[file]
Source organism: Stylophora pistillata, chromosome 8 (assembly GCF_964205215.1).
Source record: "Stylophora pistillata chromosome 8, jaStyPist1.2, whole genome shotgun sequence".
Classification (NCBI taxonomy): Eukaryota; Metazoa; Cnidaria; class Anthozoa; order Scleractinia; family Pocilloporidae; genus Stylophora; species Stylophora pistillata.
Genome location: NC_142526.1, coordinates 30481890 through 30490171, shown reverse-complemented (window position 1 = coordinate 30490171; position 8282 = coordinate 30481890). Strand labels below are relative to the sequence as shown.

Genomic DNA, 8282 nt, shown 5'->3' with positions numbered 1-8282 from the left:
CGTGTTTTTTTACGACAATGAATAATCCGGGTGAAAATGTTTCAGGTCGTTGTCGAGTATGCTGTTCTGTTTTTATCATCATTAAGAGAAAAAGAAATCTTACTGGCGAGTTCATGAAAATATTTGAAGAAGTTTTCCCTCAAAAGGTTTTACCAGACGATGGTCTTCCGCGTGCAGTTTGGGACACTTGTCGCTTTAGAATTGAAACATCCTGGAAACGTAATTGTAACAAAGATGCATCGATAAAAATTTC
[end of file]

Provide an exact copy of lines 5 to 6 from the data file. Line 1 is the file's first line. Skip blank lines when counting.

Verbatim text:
Genomic DNA, 8282 nt, shown 5'->3' with positions numbered 1-8282 from the left:
CGTGTTTTTTTACGACAATGAATAATCCGGGTGAAAATGTTTCAGGTCGTTGTCGAGTATGCTGTTCTGTTTTTATCATCATTAAGAGAAAAAGAAATCTTACTGGCGAGTTCATGAAAATATTTGAAGAAGTTTTCCCTCAAAAGGTTTTACCAGACGATGGTCTTCCGCGTGCAGTTTGGGACACTTGTCGCTTTAGAATTGAAACATCCTGGAAACGTAATTGTAACAAAGATGCATCGATAAAAATTTC